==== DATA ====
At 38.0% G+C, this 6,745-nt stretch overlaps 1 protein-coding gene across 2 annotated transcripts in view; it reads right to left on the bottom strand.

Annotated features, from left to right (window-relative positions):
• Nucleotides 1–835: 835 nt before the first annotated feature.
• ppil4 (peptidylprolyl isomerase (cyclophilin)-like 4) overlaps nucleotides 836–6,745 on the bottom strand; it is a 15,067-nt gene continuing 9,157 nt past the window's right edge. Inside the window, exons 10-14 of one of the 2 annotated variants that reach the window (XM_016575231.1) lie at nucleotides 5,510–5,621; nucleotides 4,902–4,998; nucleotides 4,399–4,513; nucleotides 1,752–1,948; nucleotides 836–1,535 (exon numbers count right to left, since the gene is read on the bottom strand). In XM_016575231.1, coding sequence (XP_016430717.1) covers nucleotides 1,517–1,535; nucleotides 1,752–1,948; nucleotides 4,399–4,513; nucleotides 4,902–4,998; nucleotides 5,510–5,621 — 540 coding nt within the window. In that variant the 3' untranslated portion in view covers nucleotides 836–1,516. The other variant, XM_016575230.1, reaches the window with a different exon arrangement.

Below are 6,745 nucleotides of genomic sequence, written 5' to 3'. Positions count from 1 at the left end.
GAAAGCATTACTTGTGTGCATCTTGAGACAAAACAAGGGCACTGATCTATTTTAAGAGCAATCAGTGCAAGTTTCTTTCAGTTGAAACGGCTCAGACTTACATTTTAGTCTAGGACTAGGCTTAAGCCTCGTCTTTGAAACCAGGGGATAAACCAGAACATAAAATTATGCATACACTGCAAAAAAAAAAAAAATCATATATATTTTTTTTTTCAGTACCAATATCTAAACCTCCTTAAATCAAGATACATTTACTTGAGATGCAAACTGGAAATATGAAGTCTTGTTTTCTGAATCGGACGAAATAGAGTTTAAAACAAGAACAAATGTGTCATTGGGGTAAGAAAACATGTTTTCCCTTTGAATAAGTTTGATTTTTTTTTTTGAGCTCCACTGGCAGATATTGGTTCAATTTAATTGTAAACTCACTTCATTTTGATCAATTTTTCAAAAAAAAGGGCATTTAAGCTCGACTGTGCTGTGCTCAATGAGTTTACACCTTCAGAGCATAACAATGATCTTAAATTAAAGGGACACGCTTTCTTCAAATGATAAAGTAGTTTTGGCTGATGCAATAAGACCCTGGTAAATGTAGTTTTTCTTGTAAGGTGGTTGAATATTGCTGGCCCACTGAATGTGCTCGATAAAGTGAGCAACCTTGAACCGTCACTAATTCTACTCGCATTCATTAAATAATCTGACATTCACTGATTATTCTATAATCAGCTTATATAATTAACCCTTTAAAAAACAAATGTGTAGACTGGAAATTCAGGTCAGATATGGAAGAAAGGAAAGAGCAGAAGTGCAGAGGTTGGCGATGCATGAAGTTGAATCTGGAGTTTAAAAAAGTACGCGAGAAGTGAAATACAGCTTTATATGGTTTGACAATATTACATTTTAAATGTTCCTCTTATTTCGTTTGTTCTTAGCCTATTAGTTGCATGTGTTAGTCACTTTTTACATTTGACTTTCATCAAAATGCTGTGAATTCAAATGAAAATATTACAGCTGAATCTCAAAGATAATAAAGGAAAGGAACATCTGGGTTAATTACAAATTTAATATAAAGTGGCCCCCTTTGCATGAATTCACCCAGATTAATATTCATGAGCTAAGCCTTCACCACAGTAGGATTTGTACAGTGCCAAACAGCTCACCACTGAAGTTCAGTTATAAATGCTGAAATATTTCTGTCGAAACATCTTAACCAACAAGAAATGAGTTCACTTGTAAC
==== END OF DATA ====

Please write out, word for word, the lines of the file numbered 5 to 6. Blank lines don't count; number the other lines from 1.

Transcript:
Below are 6,745 nucleotides of genomic sequence, written 5' to 3'. Positions count from 1 at the left end.
GAAAGCATTACTTGTGTGCATCTTGAGACAAAACAAGGGCACTGATCTATTTTAAGAGCAATCAGTGCAAGTTTCTTTCAGTTGAAACGGCTCAGACTTACATTTTAGTCTAGGACTAGGCTTAAGCCTCGTCTTTGAAACCAGGGGATAAACCAGAACATAAAATTATGCATACACTGCAAAAAAAAAAAAAATCATATATATTTTTTTTTTCAGTACCAATATCTAAACCTCCTTAAATCAAGATACATTTACTTGAGATGCAAACTGGAAATATGAAGTCTTGTTTTCTGAATCGGACGAAATAGAGTTTAAAACAAGAACAAATGTGTCATTGGGGTAAGAAAACATGTTTTCCCTTTGAATAAGTTTGATTTTTTTTTTTGAGCTCCACTGGCAGATATTGGTTCAATTTAATTGTAAACTCACTTCATTTTGATCAATTTTTCAAAAAAAAGGGCATTTAAGCTCGACTGTGCTGTGCTCAATGAGTTTACACCTTCAGAGCATAACAATGATCTTAAATTAAAGGGACACGCTTTCTTCAAATGATAAAGTAGTTTTGGCTGATGCAATAAGACCCTGGTAAATGTAGTTTTTCTTGTAAGGTGGTTGAATATTGCTGGCCCACTGAATGTGCTCGATAAAGTGAGCAACCTTGAACCGTCACTAATTCTACTCGCATTCATTAAATAATCTGACATTCACTGATTATTCTATAATCAGCTTATATAATTAACCCTTTAAAAAACAAATGTGTAGACTGGAAATTCAGGTCAGATATGGAAGAAAGGAAAGAGCAGAAGTGCAGAGGTTGGCGATGCATGAAGTTGAATCTGGAGTTTAAAAAAGTACGCGAGAAGTGAAATACAGCTTTATATGGTTTGACAATATTACATTTTAAATGTTCCTCTTATTTCGTTTGTTCTTAGCCTATTAGTTGCATGTGTTAGTCACTTTTTACATTTGACTTTCATCAAAATGCTGTGAATTCAAATGAAAATATTACAGCTGAATCTCAAAGATAATAAAGGAAAGGAACATCTGGGTTAATTACAAATTTAATATAAAGTGGCCCCCTTTGCATGAATTCACCCAGATTAATATTCATGAGCTAAGCCTTCACCACAGTAGGATTTGTACAGTGCCAAACAGCTCACCACTGAAGTTCAGTTATAAATGCTGAAATATTTCTGTCGAAACATCTTAACCAACAAGAAATGAGTTCACTTGTAAC